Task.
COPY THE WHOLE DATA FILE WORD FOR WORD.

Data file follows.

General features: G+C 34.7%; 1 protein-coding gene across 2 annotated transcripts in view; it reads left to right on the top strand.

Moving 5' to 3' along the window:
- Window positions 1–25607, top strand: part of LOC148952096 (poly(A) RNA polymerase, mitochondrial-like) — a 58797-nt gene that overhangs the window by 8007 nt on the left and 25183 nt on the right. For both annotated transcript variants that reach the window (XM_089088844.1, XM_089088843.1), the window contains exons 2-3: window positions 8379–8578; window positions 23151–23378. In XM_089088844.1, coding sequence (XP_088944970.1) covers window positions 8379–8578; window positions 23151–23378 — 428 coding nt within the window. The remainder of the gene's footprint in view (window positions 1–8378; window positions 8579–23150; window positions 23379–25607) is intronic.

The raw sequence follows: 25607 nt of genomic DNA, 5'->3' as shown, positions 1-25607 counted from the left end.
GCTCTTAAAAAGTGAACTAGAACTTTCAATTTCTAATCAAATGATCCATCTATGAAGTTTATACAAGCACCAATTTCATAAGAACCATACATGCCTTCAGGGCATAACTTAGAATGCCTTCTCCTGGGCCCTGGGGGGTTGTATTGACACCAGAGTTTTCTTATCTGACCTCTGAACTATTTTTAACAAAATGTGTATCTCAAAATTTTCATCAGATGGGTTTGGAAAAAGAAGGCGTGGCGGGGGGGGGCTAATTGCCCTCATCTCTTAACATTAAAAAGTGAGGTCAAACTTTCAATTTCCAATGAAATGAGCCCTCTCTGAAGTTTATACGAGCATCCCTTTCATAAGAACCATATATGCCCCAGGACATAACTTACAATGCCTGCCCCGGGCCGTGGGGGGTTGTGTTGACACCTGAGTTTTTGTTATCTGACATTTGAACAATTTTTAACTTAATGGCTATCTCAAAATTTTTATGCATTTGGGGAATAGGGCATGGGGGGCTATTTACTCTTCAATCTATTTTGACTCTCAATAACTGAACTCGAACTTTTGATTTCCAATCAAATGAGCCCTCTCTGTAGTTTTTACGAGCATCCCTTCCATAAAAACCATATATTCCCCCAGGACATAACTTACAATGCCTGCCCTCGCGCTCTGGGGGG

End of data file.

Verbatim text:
General features: G+C 34.7%; 1 protein-coding gene across 2 annotated transcripts in view; it reads left to right on the top strand.

Moving 5' to 3' along the window:
- Window positions 1–25607, top strand: part of LOC148952096 (poly(A) RNA polymerase, mitochondrial-like) — a 58797-nt gene that overhangs the window by 8007 nt on the left and 25183 nt on the right. For both annotated transcript variants that reach the window (XM_089088844.1, XM_089088843.1), the window contains exons 2-3: window positions 8379–8578; window positions 23151–23378. In XM_089088844.1, coding sequence (XP_088944970.1) covers window positions 8379–8578; window positions 23151–23378 — 428 coding nt within the window. The remainder of the gene's footprint in view (window positions 1–8378; window positions 8579–23150; window positions 23379–25607) is intronic.

The raw sequence follows: 25607 nt of genomic DNA, 5'->3' as shown, positions 1-25607 counted from the left end.
GCTCTTAAAAAGTGAACTAGAACTTTCAATTTCTAATCAAATGATCCATCTATGAAGTTTATACAAGCACCAATTTCATAAGAACCATACATGCCTTCAGGGCATAACTTAGAATGCCTTCTCCTGGGCCCTGGGGGGTTGTATTGACACCAGAGTTTTCTTATCTGACCTCTGAACTATTTTTAACAAAATGTGTATCTCAAAATTTTCATCAGATGGGTTTGGAAAAAGAAGGCGTGGCGGGGGGGGGCTAATTGCCCTCATCTCTTAACATTAAAAAGTGAGGTCAAACTTTCAATTTCCAATGAAATGAGCCCTCTCTGAAGTTTATACGAGCATCCCTTTCATAAGAACCATATATGCCCCAGGACATAACTTACAATGCCTGCCCCGGGCCGTGGGGGGTTGTGTTGACACCTGAGTTTTTGTTATCTGACATTTGAACAATTTTTAACTTAATGGCTATCTCAAAATTTTTATGCATTTGGGGAATAGGGCATGGGGGGCTATTTACTCTTCAATCTATTTTGACTCTCAATAACTGAACTCGAACTTTTGATTTCCAATCAAATGAGCCCTCTCTGTAGTTTTTACGAGCATCCCTTCCATAAAAACCATATATTCCCCCAGGACATAACTTACAATGCCTGCCCTCGCGCTCTGGGGGG